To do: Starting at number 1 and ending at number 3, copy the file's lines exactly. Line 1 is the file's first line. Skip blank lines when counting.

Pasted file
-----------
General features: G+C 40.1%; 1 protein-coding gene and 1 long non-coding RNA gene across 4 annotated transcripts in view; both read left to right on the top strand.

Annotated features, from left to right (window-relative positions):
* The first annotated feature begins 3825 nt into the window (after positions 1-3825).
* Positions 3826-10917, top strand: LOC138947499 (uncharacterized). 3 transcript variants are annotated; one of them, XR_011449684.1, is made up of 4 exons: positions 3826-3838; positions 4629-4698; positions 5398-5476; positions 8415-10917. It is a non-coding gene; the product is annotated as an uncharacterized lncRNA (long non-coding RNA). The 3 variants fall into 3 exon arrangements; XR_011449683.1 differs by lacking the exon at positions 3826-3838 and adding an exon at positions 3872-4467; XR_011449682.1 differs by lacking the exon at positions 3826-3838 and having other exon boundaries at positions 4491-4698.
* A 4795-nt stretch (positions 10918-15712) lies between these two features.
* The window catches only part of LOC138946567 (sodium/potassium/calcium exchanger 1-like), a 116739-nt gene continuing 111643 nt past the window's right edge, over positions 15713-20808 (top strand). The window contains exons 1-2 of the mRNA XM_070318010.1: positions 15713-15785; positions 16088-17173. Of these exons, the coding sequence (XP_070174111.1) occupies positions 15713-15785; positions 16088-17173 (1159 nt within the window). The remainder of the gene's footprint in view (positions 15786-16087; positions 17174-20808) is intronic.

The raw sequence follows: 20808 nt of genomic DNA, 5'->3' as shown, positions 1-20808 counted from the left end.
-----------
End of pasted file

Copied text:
General features: G+C 40.1%; 1 protein-coding gene and 1 long non-coding RNA gene across 4 annotated transcripts in view; both read left to right on the top strand.

Annotated features, from left to right (window-relative positions):
* The first annotated feature begins 3825 nt into the window (after positions 1-3825).